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Nuclear Deal at Center of Bush's Trip to India


In India, there's both anticipation and trepidation that the U.S. and India will sign a nuclear cooperation deal. India would have to agree to separate its civilian and military nuclear facilities and open some to inspection. In exchange, India would be able to buy civilian nuclear technology from the U.S. But it's far from a done deal.

For some insight into the debate in India, we're joined by M.J. Akbar. He's editor-in-chief of the English-language daily The Asian Age in New Delhi. But right now, he's a visiting fellow at the Brookings Institution here in Washington. And he's with us in our studio. Thanks for coming in.

Mr. M.J. AKBAR (Senior Fellow, Brookings Institution): Thanks.

BLOCK: A former Indian ambassador to the U.S. has talked about both parties wrangling over the terms of nuclear endearment. Why are these terms becoming so hard to reach?

Mr. AKBAR: Yes, because it's a marriage of misplaced intentions. Nobody is totally sure of what the other side wants out of this marriage, what is the nature of the baby. We in India, and I think one talks on behalf of the Indian street, not necessarily the Indian government, there is no question of government being allowed to compromise on India's nuclear military capability.

BLOCK: Let me ask you for a bit of a balance sheet here. For people in India who think this is a good thing, we should make this deal and it is to our advantage to do so, what are the pluses for India?

Mr. AKBAR: Well, the pluses, of course, are the regular and uninterrupted supply of fuel.

BLOCK: India's growing and needs a lot of energy.

Mr. AKBAR: It needs a lot of energy. And India has genuine need for a peaceful nuclear energy.

BLOCK: And opponents in India, I imagine, would say, look, we've created this nuclear program pretty much from scratch on our own, why do we need somebody else to come in and put limitations on what we've achieved?

Mr. AKBAR: Precisely, that is it. And, you know, we as a newspaper have been raising questions about this from July 18th and, of course, on July 19th, it was really projected as a done deal. And as things have begun to emerge, the kind of atmosphere has moved from triumphalism down to reality.

So we do realize that yes, that is of concern. We do realize that a large number of senators and people on the Hill would actually want India definitely to roll back.

BLOCK: Roll back from the nuclear capabilities that it already has?

Mr. AKBAR: Yeah, lots of people would want us to roll back. But that is not going to happen. Nuclear capability and military capability in our part of the world, at least in our country, has become almost synonymous with nationalism.

BLOCK: I want to ask you about another part of the president's trip to India and that's a visit he's going to be making to Hyderabad. Tell us about the significance of that choice.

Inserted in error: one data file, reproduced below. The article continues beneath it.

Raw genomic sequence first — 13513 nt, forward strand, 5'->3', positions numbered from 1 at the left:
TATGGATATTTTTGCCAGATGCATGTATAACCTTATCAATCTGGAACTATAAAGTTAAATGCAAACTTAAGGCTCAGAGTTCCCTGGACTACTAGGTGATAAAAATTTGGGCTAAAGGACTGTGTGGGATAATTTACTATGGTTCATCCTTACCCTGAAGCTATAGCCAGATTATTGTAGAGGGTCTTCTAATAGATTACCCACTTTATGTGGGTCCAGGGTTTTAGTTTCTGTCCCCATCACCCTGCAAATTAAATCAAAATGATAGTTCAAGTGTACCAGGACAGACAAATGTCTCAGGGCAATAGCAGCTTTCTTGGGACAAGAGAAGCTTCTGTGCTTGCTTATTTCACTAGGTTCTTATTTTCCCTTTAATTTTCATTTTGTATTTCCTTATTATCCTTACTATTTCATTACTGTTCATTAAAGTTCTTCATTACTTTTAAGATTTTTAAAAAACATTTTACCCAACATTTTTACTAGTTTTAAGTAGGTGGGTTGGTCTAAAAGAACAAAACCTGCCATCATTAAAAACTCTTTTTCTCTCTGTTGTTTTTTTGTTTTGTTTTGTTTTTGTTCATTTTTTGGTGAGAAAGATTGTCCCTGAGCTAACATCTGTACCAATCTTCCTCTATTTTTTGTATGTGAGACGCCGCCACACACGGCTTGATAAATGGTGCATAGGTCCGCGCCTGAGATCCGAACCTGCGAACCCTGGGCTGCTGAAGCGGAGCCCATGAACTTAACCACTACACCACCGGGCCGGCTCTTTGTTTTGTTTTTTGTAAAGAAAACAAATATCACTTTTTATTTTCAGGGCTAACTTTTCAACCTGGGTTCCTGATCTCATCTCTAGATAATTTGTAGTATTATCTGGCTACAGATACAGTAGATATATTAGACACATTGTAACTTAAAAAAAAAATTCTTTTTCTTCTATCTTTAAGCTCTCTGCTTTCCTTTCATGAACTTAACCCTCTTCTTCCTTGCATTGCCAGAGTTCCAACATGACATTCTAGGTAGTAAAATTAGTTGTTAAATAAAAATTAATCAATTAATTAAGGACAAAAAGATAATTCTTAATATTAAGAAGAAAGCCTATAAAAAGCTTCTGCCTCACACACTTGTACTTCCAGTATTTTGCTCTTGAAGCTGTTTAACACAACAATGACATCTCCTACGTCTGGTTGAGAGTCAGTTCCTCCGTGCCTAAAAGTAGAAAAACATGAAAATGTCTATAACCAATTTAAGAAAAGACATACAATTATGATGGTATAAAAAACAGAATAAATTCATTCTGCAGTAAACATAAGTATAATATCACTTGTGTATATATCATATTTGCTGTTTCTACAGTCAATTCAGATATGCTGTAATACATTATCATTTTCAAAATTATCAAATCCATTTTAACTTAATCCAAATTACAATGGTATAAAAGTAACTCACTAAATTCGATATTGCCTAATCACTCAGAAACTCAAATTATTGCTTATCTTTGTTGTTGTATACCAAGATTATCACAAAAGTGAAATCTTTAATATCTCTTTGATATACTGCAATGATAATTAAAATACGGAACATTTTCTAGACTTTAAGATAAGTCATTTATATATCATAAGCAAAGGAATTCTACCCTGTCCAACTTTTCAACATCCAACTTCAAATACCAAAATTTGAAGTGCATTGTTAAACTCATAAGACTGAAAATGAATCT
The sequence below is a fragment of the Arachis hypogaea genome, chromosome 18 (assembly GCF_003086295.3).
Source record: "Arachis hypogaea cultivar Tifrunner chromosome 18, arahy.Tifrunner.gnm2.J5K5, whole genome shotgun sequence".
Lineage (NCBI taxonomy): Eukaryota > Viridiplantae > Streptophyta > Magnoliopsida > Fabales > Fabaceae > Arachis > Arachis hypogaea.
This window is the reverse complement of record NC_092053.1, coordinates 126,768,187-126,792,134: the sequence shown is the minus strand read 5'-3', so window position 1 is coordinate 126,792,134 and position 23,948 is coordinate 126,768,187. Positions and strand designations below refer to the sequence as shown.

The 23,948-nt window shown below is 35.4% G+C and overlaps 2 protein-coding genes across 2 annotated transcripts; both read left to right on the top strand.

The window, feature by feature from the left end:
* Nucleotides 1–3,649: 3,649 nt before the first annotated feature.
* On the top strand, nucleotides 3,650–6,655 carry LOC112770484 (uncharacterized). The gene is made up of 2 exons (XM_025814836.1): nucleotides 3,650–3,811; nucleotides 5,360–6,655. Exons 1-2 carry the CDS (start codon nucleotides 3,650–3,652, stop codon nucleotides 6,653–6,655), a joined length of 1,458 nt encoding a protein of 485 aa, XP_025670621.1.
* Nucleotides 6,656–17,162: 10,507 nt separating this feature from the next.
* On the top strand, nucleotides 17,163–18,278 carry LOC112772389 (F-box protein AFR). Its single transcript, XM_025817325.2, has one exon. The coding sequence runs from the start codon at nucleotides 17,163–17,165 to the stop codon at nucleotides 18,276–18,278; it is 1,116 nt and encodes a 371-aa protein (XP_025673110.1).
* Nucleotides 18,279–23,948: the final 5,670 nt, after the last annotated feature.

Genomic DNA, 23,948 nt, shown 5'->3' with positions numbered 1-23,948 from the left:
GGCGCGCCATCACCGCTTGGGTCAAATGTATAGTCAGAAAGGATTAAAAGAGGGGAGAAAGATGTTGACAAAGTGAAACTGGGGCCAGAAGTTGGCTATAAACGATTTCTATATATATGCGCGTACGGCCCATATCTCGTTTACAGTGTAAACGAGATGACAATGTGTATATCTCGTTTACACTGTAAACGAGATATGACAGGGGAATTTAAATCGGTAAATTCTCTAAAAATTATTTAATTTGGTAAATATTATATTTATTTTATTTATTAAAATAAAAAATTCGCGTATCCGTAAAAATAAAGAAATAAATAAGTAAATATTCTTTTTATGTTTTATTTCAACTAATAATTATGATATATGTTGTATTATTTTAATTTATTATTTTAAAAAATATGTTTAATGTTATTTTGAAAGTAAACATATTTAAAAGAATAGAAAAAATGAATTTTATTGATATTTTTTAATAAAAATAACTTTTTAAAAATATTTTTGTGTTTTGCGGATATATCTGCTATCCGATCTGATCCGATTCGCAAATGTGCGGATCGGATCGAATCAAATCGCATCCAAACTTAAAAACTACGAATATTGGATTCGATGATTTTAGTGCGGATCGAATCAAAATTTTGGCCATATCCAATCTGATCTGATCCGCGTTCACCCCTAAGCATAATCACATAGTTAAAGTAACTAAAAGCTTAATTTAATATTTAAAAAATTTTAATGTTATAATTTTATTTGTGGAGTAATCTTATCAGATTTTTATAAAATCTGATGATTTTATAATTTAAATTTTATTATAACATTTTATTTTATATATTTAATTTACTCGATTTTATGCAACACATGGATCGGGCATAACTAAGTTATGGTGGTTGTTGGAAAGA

Mr. AKBAR: Well, Hyderabad and Bangalore are the two cities in the south which have come into their own as the Silicon Valleys. These southern states are actually growing at 10 percent, 12 percent. So there's a perceptible boom. There's an investment in infrastructure. And obviously, India wants to show its showcase city. It's not that when George Bush lands in Hyderabad, he's not going to see any cows. He will see cows. He will see the dust and the heat, but he will also see the India that is on the horizon, that is on the cutting edge.

BLOCK: Your country has now had visitors from two consecutive U.S. presidents: Bill Clinton in 2000, now George Bush. What does that say, do you think, about India's standing in the world and how it's changed?

Mr. AKBAR: Well, you know, it says as much about India as it says about he United States. Old Sufi saying: don't blame the sun for being blind, which means that while we've been shining for a long while, quite a bit of the world has been blind to our achievement and to our activity. What we really welcome is the fact that now successive presidents of the United States have realized that India is a destination.

And I'm very pleased, actually, that George Bush is not going to Taj Mahal. You have to get out of the stereotypes: India is not the Taj Mahal and snake charmers and so on. It is about freedoms, which are very powerful realities.

BLOCK: One thing that George Bush will not be doing, which Bill Clinton did do in his visit back in 2000, is address the Indian Parliament. Why not?

Mr. AKBAR: Because there is great amount of anger on Iraq, where a lot of Indians share the anger of the world against not only the war itself in Iraq, but the management of it. We live in that neighborhood, we can't withdraw from it. Maybe at some point America will withdraw from Iraq. But people who live in the neighborhood can't withdraw. So for us, it is going to be a far greater reality. But if he had addressed Parliament, you would have people standing up and demonstrating during his speech.

BLOCK: Mr. Akbar, good of you to come in, thanks so much.

Mr. AKBAR: Thank you.

BLOCK: M.J. Akbar is editor-in-chief of The Asian Age in New Delhi. He's currently a visiting fellow at the Brookings Institution's Saban Center for Middle East Policy here in Washington. Transcript provided by NPR, Copyright NPR.

As special correspondent and guest host of NPR's news programs, Melissa Block brings her signature combination of warmth and incisive reporting. Her work over the decades has earned her journalism's highest honors, and has made her one of NPR's most familiar and beloved voices.